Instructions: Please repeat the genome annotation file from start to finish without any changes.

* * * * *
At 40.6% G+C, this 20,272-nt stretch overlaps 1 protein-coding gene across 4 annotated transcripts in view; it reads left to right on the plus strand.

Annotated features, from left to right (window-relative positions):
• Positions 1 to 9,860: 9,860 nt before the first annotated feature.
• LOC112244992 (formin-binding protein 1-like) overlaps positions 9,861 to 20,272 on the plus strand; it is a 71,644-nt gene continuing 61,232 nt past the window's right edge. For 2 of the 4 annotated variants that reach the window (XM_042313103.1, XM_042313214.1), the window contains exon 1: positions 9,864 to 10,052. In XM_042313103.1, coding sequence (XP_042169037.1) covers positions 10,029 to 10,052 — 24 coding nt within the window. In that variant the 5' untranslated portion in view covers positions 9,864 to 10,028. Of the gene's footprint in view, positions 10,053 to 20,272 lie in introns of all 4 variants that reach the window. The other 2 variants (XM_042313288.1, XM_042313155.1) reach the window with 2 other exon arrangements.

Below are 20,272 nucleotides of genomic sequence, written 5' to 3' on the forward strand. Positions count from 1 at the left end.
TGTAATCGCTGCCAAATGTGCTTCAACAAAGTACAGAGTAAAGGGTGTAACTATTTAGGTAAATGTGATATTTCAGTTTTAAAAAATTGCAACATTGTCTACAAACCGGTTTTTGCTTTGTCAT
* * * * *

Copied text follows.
At 40.6% G+C, this 20,272-nt stretch overlaps 1 protein-coding gene across 4 annotated transcripts in view; it reads left to right on the plus strand.

Annotated features, from left to right (window-relative positions):
• Positions 1 to 9,860: 9,860 nt before the first annotated feature.
• LOC112244992 (formin-binding protein 1-like) overlaps positions 9,861 to 20,272 on the plus strand; it is a 71,644-nt gene continuing 61,232 nt past the window's right edge. For 2 of the 4 annotated variants that reach the window (XM_042313103.1, XM_042313214.1), the window contains exon 1: positions 9,864 to 10,052. In XM_042313103.1, coding sequence (XP_042169037.1) covers positions 10,029 to 10,052 — 24 coding nt within the window. In that variant the 5' untranslated portion in view covers positions 9,864 to 10,028. Of the gene's footprint in view, positions 10,053 to 20,272 lie in introns of all 4 variants that reach the window. The other 2 variants (XM_042313288.1, XM_042313155.1) reach the window with 2 other exon arrangements.

Below are 20,272 nucleotides of genomic sequence, written 5' to 3' on the forward strand. Positions count from 1 at the left end.
TGTAATCGCTGCCAAATGTGCTTCAACAAAGTACAGAGTAAAGGGTGTAACTATTTAGGTAAATGTGATATTTCAGTTTTAAAAAATTGCAACATTGTCTACAAACCGGTTTTTGCTTTGTCAT